MONTPELLIER, VT - Vermont's governor has joined New York Governor Andrew Cuomo, in instituting a ban on state sponsored travel to North Carolina.

Now the governor’s office in the Tar Heel state is firing back.

The developments represent the latest fallout, to North Carolina adopting a statewide law which some say discriminates against transgender individuals, because it requires they use the public restroom of the gender listed on their birth certificate.

To be clear, the North Carolina law would only apply to restrooms and locker rooms in public buildings and public schools.

The North Carolina General Assembly passed the bill, later signed by North Carolina Governor Pat McCrory, to block a Charlotte City Council bathroom ordinance that, among other things, would have allowed transgender people to use restrooms across the city that matched the gender with which they identified.

In response, by Executive Order 155, Governor Cuomo has barred unnecessary, publicly funded or state sponsored travel by state employees (while acting in their capacity as same) to North Carolina.

There are exemptions for law enforcement, such as a NY State Trooper going to North Carolina to help extradite someone accused of a crime in New York. Any prior contractual obligations are also exempt.

"I completely support what the governor did in enacting a travel ban for state employees and state agencies until they change their law,” said Lt. Governor Kathy Hochul while in Buffalo on Tuesday. “Why should we support travel to a state that has values very different to our own?" Hochul asked.

However, the question she raises, gave rise to another posed by a New York based evangelical group.

“Isn’t that hypocritical of Governor Cuomo and Lt. Governor Hochul?” asked Rev. Jason J. McGuire, Executive Director of New Yorkers for Constitutional Freedoms.

“They were wide open on Cuba,” said McGuire, referring to the trade mission lead by Cuomo last year to a nation which has a spotty record on human rights, far beyond issues of gender. “The governor was good on that trip for political purposes, but has a problem with non-essential travel to North Carolina?”

While Hochul claims the North Carolina law “discriminigates (sic) against individuals based on their sexual orientation," North Carolina's governor insists it does no such thing.

“Expanding this as some sort of bigotry, I think, is outrageous and a malicious accusation," McCrory told NBC News.

McCrory says the state legislature needed to act after the Charlotte City Council (he says beyond its legal authority) passed a bill "mandating " businesses-- including health clubs and gyms, let folks use whatever shower or locker room they choose, by asserting they identified with a particular gender.

“Would you want a man to walk into your daughter's shower, and legally be able to do that? I happen to disagree with that," said McCrory.

He also stressed this law, which would prevent this, only applies to public facilities.

Private businesses and universities can still adopt whatever nondiscrimination policy they choose, This includes allowing allow transgender individuals to use the facilities of their choice, because the new law neither requires nor prohibits them from doing so.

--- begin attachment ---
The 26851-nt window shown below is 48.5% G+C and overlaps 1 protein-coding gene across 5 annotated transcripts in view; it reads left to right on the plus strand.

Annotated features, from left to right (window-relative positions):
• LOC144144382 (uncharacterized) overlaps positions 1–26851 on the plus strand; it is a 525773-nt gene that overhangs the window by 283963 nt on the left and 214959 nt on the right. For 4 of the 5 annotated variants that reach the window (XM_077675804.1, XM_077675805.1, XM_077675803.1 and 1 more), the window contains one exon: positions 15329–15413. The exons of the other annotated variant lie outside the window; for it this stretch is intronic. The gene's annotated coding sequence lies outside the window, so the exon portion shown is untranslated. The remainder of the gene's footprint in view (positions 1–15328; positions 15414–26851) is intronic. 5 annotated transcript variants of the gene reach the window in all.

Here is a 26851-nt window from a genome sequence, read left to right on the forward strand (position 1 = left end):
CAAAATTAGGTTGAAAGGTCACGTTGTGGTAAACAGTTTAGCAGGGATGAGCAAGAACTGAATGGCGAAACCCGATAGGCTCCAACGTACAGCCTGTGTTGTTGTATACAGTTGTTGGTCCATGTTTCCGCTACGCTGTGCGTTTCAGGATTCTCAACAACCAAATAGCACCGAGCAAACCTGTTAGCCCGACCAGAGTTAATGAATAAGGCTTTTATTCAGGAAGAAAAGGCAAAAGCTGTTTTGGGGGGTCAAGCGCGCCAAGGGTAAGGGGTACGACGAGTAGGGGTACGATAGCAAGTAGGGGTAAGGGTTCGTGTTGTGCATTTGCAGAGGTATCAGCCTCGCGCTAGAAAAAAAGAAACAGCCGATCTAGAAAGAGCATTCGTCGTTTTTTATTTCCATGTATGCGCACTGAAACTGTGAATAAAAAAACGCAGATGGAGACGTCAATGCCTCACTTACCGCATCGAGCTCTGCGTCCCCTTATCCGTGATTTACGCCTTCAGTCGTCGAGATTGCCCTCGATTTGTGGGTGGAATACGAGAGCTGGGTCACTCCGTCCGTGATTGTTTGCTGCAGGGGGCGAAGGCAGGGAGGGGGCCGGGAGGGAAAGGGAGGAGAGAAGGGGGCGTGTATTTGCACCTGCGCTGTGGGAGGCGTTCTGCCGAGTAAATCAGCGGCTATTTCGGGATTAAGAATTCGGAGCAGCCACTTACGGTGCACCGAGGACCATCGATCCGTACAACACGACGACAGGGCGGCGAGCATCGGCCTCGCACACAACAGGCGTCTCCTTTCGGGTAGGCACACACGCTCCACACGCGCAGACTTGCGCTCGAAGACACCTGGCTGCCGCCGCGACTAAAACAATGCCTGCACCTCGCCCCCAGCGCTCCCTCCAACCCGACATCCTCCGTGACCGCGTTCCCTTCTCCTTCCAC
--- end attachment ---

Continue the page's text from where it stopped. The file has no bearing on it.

The law also does not require - or prohibit - the establishment of unisex bathrooms.

“The law that we passed takes away no rights that they (transgender individuals) currently have right now in North Carolina or in our nation," McCrory said.

Moreover, the Governor’s office says a lot about the law has been misconstrued by activist groups, and has a presentation of frequently asked questions on its web site titled: Myths vs Facts: What New York Times, Huffington Post and other media outlets aren't saying about common-sense privacy law

Governor McCrory's office notes that while the law simply says people must use the public bathroom of the sex listed on their birth certificate, North Carolina allows anyone who has undergone a sex change -be it through hormonal therapy or surgery, to change their sex on their birth certificate, and thus use the facility they choose, in full compliance with the law.

It also says having a statewide law ensures policies don't differ from to city to city throughout the state.

Late Tuesday afternoon, the North Carolina Governor’s office responded to a request for comment to Cuomo’s move by WGRZ-TV.

"Syracuse is playing the Final Four in Houston where voters overwhelmingly rejected a bathroom ordinance that was also rejected by the state of North Carolina,” wrote Josh Ellis, Communications Director for Governor Pat McCrory, who also referenced Cuomo’s 2015 trade mission to Cuba. “Is Governor Cuomo going to ask the Syracuse team to boycott the game in Houston? It's total hypocrisy and demagoguery if the governor does not, considering he also visited Cuba, a communist country with a deplorable record of human rights violations."

Of course, Syracuse University isn't a public university under Cuomo's control.

One year ago, University at Buffalo, part of the public state university system, canceled athletic contests in Indiana when Cuomo- objecting to that state’s Religious Freedom Restoration Act, imposed a state sponsored travel ban there.

The same would apply to North Carolina this year, save for the fact that UB has no sports teams playing in North Carolina this spring. Nor does Buffalo State College.

A UB spokesperson said that, as of Tuesday evening, the school is not currently aware of any travel plans by university faculty or staff which might be impacted by Cuomo’s executive order.